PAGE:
SEPSIS

Sepsis is something I have fought multiple times over the last year to eighteen months. Sepsis is life-threatening and more people need to be made aware of its symptoms, so it can be identified and treated early.

What is Sepsis?

Sepsis (blood poisoning) is the immune system’s overreaction to an infection. The immune system normally fights off infection, but Sepsis develops when the immune system attacks the body instead of healing it. If Sepsis is not treated immediately, it can result in organ failure or even death. If you catch the symptoms early enough, it can be treated with strong courses of antibiotics.

– Sepsis Trust

Please do not forget that Sepsis can attack anyone, but certain people are more susceptible to it. For example; those with autoimmune diseases, the elderly, terminally/chronically ill and children. Sepsis does not discriminate.

Signs of Sepsis in Adults?

  1. Low or High Temperature
  2. Confusion or Slurred Speech
  3. Not had a wee in 24 hours
  4. Very Breathless
  5. Skin Discolouration or Rash
  6. The feeling that you are going to or want to die

If you or someone you care for feels these symptoms, seek URGENT medical assistance. Remember, it is better to be safe than sorry. Call 999, you are not wasting anyone’s time if you suspect sepsis.

Signs of Sepsis in Children?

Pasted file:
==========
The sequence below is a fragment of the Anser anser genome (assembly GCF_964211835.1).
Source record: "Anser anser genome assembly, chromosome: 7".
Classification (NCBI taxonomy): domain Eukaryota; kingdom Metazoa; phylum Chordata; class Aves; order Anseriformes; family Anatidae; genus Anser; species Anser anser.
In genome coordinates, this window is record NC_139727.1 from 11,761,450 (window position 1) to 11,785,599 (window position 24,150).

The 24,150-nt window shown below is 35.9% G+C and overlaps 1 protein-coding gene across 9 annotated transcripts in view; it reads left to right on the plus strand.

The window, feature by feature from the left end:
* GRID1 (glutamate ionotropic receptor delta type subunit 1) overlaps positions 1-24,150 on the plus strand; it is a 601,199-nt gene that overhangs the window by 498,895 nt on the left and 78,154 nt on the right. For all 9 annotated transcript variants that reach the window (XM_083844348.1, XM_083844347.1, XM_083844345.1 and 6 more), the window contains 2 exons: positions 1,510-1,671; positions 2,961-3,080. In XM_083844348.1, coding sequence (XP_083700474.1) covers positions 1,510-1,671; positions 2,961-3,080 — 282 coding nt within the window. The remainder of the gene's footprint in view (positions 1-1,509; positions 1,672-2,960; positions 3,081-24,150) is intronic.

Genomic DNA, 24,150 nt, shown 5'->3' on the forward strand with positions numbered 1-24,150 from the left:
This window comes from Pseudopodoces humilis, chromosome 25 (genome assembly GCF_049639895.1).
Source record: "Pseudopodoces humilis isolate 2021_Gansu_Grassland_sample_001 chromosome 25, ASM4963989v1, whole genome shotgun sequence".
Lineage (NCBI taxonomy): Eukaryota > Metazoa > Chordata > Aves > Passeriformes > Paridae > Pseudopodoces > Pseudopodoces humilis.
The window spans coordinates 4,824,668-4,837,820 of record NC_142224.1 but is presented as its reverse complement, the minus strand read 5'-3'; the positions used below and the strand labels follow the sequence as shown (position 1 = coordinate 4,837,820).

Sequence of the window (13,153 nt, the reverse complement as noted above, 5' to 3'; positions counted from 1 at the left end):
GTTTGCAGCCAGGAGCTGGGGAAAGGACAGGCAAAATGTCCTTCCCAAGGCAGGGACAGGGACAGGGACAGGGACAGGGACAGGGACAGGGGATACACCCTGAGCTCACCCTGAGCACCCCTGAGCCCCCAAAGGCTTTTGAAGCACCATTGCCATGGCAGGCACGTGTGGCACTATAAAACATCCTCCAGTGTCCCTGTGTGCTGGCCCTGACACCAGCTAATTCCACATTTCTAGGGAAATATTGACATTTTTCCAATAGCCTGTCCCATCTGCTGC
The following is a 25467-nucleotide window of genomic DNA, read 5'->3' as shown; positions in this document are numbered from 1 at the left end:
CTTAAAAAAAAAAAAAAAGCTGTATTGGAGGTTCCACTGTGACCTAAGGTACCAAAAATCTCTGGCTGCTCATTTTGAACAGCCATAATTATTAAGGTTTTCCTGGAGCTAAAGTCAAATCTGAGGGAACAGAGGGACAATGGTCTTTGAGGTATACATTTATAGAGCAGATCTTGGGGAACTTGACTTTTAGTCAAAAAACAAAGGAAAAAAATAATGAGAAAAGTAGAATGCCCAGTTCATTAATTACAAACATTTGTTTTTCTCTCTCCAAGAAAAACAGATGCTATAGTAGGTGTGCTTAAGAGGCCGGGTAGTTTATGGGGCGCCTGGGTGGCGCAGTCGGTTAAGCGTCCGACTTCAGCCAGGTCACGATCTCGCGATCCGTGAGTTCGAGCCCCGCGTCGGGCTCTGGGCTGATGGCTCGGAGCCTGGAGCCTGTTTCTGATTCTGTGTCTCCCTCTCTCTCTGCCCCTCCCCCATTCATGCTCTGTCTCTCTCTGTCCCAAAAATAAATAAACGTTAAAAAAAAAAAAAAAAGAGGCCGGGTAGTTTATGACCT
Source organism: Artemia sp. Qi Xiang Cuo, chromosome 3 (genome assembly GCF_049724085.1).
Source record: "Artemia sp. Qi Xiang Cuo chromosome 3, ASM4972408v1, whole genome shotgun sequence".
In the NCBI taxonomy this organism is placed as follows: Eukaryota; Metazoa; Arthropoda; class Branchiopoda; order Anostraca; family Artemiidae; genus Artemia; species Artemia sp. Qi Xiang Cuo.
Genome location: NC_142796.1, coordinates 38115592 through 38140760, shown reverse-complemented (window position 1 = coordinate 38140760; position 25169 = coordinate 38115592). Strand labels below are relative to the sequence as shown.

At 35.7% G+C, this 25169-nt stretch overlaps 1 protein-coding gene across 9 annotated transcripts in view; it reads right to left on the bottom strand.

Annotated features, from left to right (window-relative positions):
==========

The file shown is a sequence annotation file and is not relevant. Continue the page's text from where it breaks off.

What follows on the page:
1. Rapid Breathing
  2. Appear to be fitting or having limited control of their body
  3. Low or High Temperature
  4. Not had a wee in 12-24 hours
  5. Blue or Pale Skin – or a Rash
  6. Difficult to wake up

Signs of Sepsis in Children Under 5 & Babies?

All the above signs, including;

  1. Not Feeding
  2. Abnormally Cold
  3. Violently Vomiting
  4. Not had a wee in 12 hours

Sepsis FACTS

  • Every year in the UK, 25,000 Children develop Sepsis
  • In the UK, 1/4 of all Sepsis survivors have long-lasting damage to their bodies, as a direct result of Sepsis
  • Every hour, 5 people die from Sepsis in the UK

Common Infections Linked to Sepsis

  • Chest Infections
  • Pneumonia
  • Bladder Infection
  • Burst Ulcers
  • Infected Cut or Bite
  • Surgical Wounds
  • Cellulitis
For more information, contact The Sepsis Trust UK

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